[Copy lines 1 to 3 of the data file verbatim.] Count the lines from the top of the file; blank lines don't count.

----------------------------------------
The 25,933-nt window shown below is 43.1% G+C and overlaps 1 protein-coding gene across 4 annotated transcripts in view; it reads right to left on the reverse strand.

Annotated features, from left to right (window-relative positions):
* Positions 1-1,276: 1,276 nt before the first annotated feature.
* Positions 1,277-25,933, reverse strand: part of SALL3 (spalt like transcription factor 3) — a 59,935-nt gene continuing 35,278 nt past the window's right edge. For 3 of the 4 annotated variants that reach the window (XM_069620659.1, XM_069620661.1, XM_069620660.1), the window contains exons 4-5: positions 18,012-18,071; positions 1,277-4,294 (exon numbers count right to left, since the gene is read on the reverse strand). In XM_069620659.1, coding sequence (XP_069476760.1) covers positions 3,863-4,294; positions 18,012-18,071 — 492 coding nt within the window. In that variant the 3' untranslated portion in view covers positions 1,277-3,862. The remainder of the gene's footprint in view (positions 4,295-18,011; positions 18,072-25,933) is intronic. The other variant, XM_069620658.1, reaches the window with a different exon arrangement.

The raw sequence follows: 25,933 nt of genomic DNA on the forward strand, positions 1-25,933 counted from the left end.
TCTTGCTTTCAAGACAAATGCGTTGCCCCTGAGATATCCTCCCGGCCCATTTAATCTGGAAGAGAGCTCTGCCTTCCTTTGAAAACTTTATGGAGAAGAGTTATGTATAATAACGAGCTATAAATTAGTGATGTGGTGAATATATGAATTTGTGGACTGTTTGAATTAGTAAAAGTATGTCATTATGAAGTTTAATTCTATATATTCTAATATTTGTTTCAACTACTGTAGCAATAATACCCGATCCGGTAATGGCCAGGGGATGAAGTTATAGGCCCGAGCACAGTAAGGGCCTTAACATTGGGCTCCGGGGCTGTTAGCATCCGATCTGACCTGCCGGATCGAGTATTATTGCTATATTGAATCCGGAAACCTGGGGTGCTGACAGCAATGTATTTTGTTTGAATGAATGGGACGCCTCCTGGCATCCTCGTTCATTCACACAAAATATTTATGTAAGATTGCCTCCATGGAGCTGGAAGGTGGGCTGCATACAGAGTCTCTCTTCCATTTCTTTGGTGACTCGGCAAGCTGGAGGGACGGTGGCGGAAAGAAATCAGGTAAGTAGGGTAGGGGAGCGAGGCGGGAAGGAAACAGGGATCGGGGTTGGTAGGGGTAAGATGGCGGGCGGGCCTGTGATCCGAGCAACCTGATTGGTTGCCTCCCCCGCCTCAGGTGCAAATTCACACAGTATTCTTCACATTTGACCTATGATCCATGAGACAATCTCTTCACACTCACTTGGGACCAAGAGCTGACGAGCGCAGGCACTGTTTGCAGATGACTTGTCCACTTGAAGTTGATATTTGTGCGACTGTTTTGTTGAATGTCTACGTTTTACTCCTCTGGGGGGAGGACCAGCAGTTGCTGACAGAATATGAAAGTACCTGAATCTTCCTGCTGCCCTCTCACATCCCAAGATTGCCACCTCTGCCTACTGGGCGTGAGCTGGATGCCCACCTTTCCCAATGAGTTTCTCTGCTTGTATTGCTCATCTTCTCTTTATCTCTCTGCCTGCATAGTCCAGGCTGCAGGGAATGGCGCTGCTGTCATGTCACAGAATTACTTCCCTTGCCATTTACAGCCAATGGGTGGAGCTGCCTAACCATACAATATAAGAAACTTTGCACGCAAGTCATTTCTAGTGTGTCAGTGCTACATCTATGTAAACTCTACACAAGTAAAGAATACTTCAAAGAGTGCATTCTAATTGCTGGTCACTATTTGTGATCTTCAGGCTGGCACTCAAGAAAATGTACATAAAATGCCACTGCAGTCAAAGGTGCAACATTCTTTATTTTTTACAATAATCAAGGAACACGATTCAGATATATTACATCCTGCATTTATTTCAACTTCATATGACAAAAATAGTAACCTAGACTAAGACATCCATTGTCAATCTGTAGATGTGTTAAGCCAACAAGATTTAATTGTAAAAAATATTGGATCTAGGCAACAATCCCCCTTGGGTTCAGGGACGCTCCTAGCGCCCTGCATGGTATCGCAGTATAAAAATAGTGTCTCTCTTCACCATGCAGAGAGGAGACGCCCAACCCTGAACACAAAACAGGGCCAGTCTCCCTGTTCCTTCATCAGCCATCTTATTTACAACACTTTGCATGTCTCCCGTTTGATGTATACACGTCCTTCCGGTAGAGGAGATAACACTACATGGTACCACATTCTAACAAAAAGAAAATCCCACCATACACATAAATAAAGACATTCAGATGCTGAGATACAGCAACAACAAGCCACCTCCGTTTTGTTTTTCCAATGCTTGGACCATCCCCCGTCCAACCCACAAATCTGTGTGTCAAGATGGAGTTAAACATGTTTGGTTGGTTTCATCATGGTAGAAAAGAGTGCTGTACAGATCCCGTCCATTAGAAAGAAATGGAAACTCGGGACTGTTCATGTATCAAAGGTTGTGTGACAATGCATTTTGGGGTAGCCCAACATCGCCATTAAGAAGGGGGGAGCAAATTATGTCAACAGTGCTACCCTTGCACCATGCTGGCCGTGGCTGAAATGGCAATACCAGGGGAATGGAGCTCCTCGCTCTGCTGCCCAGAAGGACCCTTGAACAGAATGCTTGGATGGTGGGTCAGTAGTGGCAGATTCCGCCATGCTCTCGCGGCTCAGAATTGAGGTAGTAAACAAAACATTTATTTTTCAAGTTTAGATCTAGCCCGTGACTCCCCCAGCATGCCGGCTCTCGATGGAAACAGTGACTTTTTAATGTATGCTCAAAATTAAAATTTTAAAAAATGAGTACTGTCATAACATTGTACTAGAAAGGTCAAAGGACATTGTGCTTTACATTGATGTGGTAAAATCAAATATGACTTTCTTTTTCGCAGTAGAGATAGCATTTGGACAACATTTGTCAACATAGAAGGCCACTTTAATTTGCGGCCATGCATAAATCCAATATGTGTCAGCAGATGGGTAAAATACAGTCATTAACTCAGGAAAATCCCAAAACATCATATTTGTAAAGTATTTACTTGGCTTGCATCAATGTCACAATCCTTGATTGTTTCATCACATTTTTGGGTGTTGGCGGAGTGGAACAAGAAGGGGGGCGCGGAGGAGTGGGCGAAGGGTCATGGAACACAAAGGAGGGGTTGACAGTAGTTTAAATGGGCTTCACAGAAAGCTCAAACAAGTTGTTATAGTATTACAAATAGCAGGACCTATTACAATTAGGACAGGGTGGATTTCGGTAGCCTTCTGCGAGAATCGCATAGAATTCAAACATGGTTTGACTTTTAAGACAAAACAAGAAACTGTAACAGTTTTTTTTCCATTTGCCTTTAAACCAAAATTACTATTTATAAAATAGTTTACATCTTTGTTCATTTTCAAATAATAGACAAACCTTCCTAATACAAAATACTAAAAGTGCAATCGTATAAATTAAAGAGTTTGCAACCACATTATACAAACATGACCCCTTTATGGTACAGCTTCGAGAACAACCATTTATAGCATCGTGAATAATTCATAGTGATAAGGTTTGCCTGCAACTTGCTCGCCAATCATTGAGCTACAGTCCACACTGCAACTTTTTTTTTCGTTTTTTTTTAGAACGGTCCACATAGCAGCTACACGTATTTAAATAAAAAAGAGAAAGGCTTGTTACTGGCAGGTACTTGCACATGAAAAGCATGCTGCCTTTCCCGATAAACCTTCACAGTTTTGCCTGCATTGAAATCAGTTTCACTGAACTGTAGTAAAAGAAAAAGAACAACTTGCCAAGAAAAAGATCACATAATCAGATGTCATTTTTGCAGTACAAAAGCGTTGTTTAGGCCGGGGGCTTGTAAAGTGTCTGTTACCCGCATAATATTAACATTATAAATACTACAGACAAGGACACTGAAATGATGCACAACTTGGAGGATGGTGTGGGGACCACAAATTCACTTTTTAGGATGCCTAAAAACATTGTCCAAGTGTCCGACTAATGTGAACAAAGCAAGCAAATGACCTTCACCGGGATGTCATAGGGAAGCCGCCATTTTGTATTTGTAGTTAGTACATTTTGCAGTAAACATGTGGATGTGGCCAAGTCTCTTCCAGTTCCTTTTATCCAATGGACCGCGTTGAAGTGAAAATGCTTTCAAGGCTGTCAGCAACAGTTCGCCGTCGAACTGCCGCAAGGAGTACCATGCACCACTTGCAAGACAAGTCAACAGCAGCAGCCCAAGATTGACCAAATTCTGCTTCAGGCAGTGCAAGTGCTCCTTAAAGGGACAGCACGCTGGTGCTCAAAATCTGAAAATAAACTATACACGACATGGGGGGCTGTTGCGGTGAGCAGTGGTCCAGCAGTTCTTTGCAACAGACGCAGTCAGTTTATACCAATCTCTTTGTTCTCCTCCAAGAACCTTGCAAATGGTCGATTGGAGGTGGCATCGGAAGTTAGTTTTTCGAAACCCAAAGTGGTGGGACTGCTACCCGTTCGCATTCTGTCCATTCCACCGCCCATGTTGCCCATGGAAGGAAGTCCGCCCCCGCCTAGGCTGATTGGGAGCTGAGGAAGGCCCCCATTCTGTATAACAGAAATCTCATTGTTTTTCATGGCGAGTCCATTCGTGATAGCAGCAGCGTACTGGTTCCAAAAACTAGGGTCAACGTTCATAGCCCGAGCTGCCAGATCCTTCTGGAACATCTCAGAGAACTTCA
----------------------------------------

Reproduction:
The 25,933-nt window shown below is 43.1% G+C and overlaps 1 protein-coding gene across 4 annotated transcripts in view; it reads right to left on the reverse strand.

Annotated features, from left to right (window-relative positions):
* Positions 1-1,276: 1,276 nt before the first annotated feature.